Reading - November 2020

Country Of The Blind by Christopher Brookmyre (1997)
My favourite Brookmyre book changes every now and then but this is up there. A straightforward thriller with lots of black humour and nicely implausible victories for the underdogs. I've lost count of how many times I've read it (this is the fourth since I started actually counting, about ten years ago) but it's still hugely enjoyable.
One Fine Day In The Middle Of The Night by Christopher Brookmyre (1999)
I should probably give Brookmyre a rest for a few years, but they're such fun and very old friends by now. I wonder if I can make it through 2021 without reading one?
Guitar Magazine (Dec 2020 / Issue 387)
The Eddie Van Halen obituary edition. Obviously a titan of rock guitar, but someone whose music never really did that much for me. Still worth working through the best twenty EVH moments, out of interest, but for all his undoubted innovation and ability, it all ends up sounding a bit the same. That said, to repeat the magazine's own (admitted) cliché, it's EVH's rhythm playing that ends up impressing the most.
Because Internet by Gretchen McCulloch (2019)
I didn't finish this, despite the interesting subject - how language is changing due to use of the internet - because it's much too long and tedious. For some reason, McCulloch insists on talking about herself all the time, and some of the conclusions she reaches are clearly just subjective opinion wrapped up in scientific-sounding mumbo-jumbo. Disappointing.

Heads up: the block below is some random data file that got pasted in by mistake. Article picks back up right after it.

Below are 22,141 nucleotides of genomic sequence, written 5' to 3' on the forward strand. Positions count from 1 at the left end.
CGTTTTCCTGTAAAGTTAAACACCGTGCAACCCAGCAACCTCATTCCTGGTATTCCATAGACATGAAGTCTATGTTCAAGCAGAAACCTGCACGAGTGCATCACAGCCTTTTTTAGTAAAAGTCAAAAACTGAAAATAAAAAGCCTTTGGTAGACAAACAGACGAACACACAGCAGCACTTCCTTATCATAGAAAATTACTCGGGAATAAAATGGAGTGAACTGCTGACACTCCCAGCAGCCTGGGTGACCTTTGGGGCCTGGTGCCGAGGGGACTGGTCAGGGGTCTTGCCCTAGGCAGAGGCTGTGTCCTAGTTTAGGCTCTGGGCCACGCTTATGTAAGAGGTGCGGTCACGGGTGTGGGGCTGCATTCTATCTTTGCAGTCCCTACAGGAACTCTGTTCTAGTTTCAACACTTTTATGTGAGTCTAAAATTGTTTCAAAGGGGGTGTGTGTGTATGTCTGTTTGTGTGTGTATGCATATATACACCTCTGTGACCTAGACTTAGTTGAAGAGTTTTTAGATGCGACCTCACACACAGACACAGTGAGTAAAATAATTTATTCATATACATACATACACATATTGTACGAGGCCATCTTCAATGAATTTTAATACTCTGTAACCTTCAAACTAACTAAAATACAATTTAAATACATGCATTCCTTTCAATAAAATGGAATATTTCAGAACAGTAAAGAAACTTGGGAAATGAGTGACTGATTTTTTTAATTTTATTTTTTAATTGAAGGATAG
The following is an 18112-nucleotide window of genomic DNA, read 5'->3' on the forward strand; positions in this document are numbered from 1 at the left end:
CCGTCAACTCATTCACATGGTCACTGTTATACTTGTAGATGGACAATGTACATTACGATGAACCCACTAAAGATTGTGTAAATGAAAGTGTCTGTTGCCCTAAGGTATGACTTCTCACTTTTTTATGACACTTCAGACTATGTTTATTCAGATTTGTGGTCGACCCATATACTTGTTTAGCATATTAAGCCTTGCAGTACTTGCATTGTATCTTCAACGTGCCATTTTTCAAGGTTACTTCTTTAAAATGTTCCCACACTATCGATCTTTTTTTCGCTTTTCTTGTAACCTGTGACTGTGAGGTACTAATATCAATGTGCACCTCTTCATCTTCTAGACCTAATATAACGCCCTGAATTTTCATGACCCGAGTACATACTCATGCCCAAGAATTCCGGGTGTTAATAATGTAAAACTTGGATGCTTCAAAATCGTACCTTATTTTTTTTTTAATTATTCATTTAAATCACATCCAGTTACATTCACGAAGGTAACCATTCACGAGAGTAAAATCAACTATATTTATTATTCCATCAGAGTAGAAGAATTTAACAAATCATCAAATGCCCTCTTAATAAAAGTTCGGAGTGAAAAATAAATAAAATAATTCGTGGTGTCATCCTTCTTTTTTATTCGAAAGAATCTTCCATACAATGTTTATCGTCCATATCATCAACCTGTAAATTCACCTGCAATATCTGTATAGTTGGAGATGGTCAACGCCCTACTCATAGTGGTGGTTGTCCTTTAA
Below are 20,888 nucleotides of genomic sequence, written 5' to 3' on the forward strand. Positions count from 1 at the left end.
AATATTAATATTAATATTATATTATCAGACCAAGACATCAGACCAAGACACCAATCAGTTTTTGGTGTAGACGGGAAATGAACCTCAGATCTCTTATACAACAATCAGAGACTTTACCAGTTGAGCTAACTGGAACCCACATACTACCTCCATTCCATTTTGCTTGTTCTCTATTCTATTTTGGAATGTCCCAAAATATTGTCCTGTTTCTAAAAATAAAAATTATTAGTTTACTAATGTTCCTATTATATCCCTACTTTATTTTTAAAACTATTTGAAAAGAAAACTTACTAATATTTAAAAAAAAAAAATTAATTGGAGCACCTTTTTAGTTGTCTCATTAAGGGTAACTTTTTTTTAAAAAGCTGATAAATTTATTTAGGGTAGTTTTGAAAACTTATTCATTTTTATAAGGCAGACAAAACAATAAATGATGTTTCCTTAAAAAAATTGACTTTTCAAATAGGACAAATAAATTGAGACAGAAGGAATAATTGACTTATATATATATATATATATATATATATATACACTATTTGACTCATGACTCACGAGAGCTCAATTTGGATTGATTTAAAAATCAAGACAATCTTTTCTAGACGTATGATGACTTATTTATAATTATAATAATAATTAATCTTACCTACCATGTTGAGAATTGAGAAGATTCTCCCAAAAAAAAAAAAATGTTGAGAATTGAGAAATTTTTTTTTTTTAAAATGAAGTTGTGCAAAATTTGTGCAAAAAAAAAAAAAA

The Nation's Favourite by Simon Garfield (1998)
A fascinating snapshot of a time in Radio 1's history that I remember very well - but now a historical document only, I fear. Radio 1 was, at the time, just under thirty years old, but the events recounted here were about twenty-five years ago; basically, as much time has passed again since then. Interesting to hear about the same characters (Chris Evans, Zoe Ball, Jo Whiley), who have (or had) all migrated to Radio 2. Evans comes across as very full of himself, which in fairness he acknowledges in his autobiographies.
Feet Of Clay by Terry Pratchett (1996)
Broadly, the theme of this is probably the nature of consciousness, featuring golems that are, for all intents and purposes, surely the equivalent of robots in our world. It is also, broadly, a whodunnit. For me, the plot doesn't hang together quite as well as usual, despite the expected helping of laugh-at-loud moments and beautiful details (as evidenced by the Annotated Pratchettt, link above). Still a great read though.

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